Streetfighter is a series that needs little introduction. With roots in the late 80s arcades, it’s been the subject of continuous evolution over the years: tweaked, enhanced, rebalanced and remixed to within an inch of its life, each iteration bringing small yet important changes to keep the series fresh. This tournament-style tussle, whereby you face off one-on-one against a roster of increasingly outlandish characters, has just received the collection treatment, marking its 30-year milestone. It’s an ideal time, then, to revisit one of the fighting greats on PS4.
This package features twelve Streetfighter games including the original game and several flavours of Streetfighter 2 and 3 such as Turbo, Alpha 2 and New Generation. The first Streetfighter is overshadowed by its younger brethren and in this company feels positively antiquated. It’s a one-go curio, nothing more, and only serves to accentuate the superiority of the sequels. Crude and rudimentary, you’re unlikely to find much enjoyment in the original, which only really has value as a history lesson. Thankfully, the other entries in the series fare better.
Streetfighter 2 exhibits a timeless quality; the game is as fun today as it was in its 90s heyday. Force of habit led me to select Ken and I was soon unleashing fireballs and dragon punches with satisfying ease. Punches and kicks feel meaty and meaningful as they connect, mated to convincing sound effects which lend them additional weight, whilst the visuals have been faithfully recreated. The contest is welcoming to all skill levels. Button-mashers will survive to the end on the lower difficulties, scraping through by spamming special moves, whilst higher difficulties demand a more tactical approach. As always, longevity comes from learning and eventually mastering each character’s move set, making multiple playthroughs more rewarding.
The games are lovingly curated, with access to a wealth of background information about each, along with customisation options for the display. This is always a subjective area, but for me the stretched, full-sized display really betrayed the age of the games, so I played them as the developers intended, borders and all. The menu system is easy to navigate and boasts a special move window for reference, too.
Where the games really shine is local multiplayer. There is no substitute for the back and forth rhythm of human vs human, the clash of two evenly matched opponents, or the spectacle of an unlikely victory as someone rallies from a beating and clinches a knife-edge match on just a sliver of health. Such battles strongly evoke the competitive spirit of the arcade and, for some, fond memories of the 16-bit era when people invested insane amounts of money importing the game before it officially arrived on our shores.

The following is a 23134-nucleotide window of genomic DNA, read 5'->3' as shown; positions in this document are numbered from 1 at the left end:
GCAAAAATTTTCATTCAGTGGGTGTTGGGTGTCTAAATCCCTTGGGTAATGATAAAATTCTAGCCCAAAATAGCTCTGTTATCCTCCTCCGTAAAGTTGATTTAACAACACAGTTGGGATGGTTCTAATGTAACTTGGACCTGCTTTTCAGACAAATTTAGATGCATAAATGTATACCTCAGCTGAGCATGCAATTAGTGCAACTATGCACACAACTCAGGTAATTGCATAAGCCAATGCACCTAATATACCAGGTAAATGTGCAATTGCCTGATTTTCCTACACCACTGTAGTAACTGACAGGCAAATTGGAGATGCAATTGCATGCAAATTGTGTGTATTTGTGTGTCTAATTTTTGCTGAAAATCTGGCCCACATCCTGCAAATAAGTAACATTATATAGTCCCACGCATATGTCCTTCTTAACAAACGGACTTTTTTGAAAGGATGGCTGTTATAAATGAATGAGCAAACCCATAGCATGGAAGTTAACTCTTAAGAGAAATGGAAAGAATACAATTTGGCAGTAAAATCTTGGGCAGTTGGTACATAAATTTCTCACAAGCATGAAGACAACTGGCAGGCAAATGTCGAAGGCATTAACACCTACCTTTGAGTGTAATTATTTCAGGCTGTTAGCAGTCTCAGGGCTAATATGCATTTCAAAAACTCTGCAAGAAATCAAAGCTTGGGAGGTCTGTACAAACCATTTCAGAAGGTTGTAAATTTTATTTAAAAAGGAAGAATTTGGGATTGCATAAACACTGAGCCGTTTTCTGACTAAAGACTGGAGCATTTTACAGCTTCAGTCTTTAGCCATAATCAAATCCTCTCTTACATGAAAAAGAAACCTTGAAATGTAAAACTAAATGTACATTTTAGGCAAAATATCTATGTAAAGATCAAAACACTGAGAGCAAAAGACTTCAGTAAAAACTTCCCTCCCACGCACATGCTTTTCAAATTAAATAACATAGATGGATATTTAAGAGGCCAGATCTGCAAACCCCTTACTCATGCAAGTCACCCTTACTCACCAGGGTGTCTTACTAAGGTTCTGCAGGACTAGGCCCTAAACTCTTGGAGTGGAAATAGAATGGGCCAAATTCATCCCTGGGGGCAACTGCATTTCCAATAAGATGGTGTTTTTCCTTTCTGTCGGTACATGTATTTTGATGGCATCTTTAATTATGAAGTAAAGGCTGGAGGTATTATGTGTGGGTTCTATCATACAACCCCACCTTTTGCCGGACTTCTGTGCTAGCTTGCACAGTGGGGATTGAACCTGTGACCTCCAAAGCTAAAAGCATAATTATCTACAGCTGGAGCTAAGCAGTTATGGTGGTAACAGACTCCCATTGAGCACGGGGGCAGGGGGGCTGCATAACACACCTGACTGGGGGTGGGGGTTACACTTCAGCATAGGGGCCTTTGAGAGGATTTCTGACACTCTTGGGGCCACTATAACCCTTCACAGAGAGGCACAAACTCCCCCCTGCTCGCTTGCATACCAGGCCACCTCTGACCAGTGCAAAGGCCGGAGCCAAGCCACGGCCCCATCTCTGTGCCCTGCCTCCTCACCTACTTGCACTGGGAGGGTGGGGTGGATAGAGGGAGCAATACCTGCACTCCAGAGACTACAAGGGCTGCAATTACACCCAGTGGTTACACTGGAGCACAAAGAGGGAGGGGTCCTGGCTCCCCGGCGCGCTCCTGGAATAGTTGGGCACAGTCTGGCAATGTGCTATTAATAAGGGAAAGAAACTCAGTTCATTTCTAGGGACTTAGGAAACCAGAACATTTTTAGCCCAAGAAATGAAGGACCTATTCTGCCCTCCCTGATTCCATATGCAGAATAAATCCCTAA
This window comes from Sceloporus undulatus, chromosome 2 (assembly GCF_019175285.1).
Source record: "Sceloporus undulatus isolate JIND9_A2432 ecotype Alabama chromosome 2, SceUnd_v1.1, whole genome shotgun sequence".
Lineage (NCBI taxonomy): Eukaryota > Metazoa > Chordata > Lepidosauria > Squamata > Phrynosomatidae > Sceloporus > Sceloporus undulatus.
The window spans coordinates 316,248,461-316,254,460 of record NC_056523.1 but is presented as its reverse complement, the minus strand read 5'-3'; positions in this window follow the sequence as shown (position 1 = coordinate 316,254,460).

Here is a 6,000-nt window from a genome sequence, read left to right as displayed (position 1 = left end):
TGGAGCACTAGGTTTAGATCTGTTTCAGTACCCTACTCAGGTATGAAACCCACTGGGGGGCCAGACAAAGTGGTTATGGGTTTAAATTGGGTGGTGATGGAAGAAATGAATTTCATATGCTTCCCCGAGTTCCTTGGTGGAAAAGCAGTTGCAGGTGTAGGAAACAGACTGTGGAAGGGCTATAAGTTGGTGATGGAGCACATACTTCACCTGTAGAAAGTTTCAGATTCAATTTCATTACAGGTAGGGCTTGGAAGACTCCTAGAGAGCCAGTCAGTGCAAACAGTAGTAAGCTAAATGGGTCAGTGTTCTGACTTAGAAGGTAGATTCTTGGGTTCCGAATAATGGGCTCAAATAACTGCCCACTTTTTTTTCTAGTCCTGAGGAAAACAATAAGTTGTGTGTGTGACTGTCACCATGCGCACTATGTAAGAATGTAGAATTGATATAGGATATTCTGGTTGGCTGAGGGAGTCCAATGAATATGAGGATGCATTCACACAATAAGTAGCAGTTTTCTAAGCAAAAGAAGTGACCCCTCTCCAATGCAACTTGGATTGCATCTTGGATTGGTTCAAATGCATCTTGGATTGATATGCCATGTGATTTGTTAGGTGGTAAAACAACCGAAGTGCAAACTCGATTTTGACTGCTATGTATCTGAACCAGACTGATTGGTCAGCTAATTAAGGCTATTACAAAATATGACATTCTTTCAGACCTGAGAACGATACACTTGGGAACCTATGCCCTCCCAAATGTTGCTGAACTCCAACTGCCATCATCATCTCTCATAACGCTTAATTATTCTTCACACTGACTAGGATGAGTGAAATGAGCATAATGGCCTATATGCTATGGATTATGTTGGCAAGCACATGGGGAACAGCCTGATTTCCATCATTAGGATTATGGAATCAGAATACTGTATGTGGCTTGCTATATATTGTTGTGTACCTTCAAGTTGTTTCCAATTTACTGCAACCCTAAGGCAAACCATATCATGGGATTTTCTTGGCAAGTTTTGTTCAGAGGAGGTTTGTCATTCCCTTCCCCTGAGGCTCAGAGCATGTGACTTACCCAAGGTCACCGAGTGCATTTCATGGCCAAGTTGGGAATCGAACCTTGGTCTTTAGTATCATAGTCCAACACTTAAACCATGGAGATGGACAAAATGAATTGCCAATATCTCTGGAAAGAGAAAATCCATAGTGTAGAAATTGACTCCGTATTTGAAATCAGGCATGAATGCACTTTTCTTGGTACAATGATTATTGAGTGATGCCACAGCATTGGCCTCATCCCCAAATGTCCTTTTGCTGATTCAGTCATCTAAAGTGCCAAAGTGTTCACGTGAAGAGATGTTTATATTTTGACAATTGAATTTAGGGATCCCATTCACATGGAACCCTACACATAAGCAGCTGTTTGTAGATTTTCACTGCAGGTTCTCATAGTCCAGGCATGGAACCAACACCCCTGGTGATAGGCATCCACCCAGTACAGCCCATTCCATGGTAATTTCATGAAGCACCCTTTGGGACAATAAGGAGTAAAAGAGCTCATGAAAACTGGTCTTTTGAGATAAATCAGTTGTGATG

Of course, these days we also expect online multiplayer and four of the titles – Hyper Fighting, Turbo, Alpha 3 and 3rd Strike – do support that, albeit with varying degrees of success. Finding a match was relatively painless, however, some of the games were plagued with horrendous, staccato-like slowdown, rendering them close to unplayable. This may be down to the vagaries of my internet connection, however, I’ve seen similar comments online, which may point to a technical problem. Hopefully, a patch will be released to address any stability issues.
Reviewing the list of games, there is significant overlap and indeed some entries in the series feel superfluous due to the similarities between each iteration, with nuanced differences only really perceptible to true Streetfighter aficionados. It would have been preferable to see some of the spin-off puzzle games make the final cut, or perhaps a more refined online mode, rather than padding the collection with largely identical titles.
With a budget price tag, this collection is well worth picking up. It lacks the outrageous spectacle of some modern fighters, such as Injustice 2, and right now the online functionality needs work, but there is a timeless quality to this series which keeps it relevant and enjoyable today.
*Code kindly provided by the publisher for review*